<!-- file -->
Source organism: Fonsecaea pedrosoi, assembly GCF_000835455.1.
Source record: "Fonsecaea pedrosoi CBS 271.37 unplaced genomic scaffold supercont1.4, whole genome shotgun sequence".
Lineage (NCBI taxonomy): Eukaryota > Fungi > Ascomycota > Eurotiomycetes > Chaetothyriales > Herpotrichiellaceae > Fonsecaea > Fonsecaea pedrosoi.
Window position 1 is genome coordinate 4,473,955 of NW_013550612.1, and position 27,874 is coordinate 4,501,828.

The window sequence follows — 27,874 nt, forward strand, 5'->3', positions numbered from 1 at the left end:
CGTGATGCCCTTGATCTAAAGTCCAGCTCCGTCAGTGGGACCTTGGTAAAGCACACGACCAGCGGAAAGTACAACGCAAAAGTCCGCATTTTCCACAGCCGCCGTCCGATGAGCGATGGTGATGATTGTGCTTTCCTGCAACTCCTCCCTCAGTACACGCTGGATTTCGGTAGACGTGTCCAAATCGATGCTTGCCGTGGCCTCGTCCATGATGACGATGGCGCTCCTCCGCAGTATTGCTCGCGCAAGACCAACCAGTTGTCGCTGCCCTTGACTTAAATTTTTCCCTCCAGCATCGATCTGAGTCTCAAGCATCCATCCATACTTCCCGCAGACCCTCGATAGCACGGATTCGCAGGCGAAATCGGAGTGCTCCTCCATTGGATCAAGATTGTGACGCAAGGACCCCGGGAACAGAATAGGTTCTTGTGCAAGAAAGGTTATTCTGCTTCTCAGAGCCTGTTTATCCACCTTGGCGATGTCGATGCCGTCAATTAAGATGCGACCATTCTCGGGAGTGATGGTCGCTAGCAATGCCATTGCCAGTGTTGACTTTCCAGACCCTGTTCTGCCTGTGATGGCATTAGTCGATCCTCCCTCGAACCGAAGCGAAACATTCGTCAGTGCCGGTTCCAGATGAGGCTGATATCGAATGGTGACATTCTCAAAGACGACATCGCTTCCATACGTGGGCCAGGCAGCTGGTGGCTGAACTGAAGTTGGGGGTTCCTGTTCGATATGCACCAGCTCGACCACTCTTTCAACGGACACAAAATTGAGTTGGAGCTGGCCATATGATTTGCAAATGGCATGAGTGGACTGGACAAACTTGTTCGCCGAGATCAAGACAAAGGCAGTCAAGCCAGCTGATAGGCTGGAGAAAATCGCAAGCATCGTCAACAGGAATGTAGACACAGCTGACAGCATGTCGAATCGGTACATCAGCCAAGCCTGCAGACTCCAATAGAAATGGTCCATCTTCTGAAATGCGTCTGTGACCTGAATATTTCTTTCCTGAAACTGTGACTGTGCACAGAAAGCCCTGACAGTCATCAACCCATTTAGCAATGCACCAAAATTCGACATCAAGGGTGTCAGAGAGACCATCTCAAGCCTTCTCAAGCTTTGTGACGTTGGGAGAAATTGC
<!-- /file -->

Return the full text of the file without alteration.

Source organism: Fonsecaea pedrosoi, assembly GCF_000835455.1.
Source record: "Fonsecaea pedrosoi CBS 271.37 unplaced genomic scaffold supercont1.4, whole genome shotgun sequence".
Lineage (NCBI taxonomy): Eukaryota > Fungi > Ascomycota > Eurotiomycetes > Chaetothyriales > Herpotrichiellaceae > Fonsecaea > Fonsecaea pedrosoi.
Window position 1 is genome coordinate 4,473,955 of NW_013550612.1, and position 27,874 is coordinate 4,501,828.

The window sequence follows — 27,874 nt, forward strand, 5'->3', positions numbered from 1 at the left end:
CGTGATGCCCTTGATCTAAAGTCCAGCTCCGTCAGTGGGACCTTGGTAAAGCACACGACCAGCGGAAAGTACAACGCAAAAGTCCGCATTTTCCACAGCCGCCGTCCGATGAGCGATGGTGATGATTGTGCTTTCCTGCAACTCCTCCCTCAGTACACGCTGGATTTCGGTAGACGTGTCCAAATCGATGCTTGCCGTGGCCTCGTCCATGATGACGATGGCGCTCCTCCGCAGTATTGCTCGCGCAAGACCAACCAGTTGTCGCTGCCCTTGACTTAAATTTTTCCCTCCAGCATCGATCTGAGTCTCAAGCATCCATCCATACTTCCCGCAGACCCTCGATAGCACGGATTCGCAGGCGAAATCGGAGTGCTCCTCCATTGGATCAAGATTGTGACGCAAGGACCCCGGGAACAGAATAGGTTCTTGTGCAAGAAAGGTTATTCTGCTTCTCAGAGCCTGTTTATCCACCTTGGCGATGTCGATGCCGTCAATTAAGATGCGACCATTCTCGGGAGTGATGGTCGCTAGCAATGCCATTGCCAGTGTTGACTTTCCAGACCCTGTTCTGCCTGTGATGGCATTAGTCGATCCTCCCTCGAACCGAAGCGAAACATTCGTCAGTGCCGGTTCCAGATGAGGCTGATATCGAATGGTGACATTCTCAAAGACGACATCGCTTCCATACGTGGGCCAGGCAGCTGGTGGCTGAACTGAAGTTGGGGGTTCCTGTTCGATATGCACCAGCTCGACCACTCTTTCAACGGACACAAAATTGAGTTGGAGCTGGCCATATGATTTGCAAATGGCATGAGTGGACTGGACAAACTTGTTCGCCGAGATCAAGACAAAGGCAGTCAAGCCAGCTGATAGGCTGGAGAAAATCGCAAGCATCGTCAACAGGAATGTAGACACAGCTGACAGCATGTCGAATCGGTACATCAGCCAAGCCTGCAGACTCCAATAGAAATGGTCCATCTTCTGAAATGCGTCTGTGACCTGAATATTTCTTTCCTGAAACTGTGACTGTGCACAGAAAGCCCTGACAGTCATCAACCCATTTAGCAATGCACCAAAATTCGACATCAAGGGTGTCAGAGAGACCATCTCAAGCCTTCTCAAGCTTTGTGACGTTGGGAGAAATTGC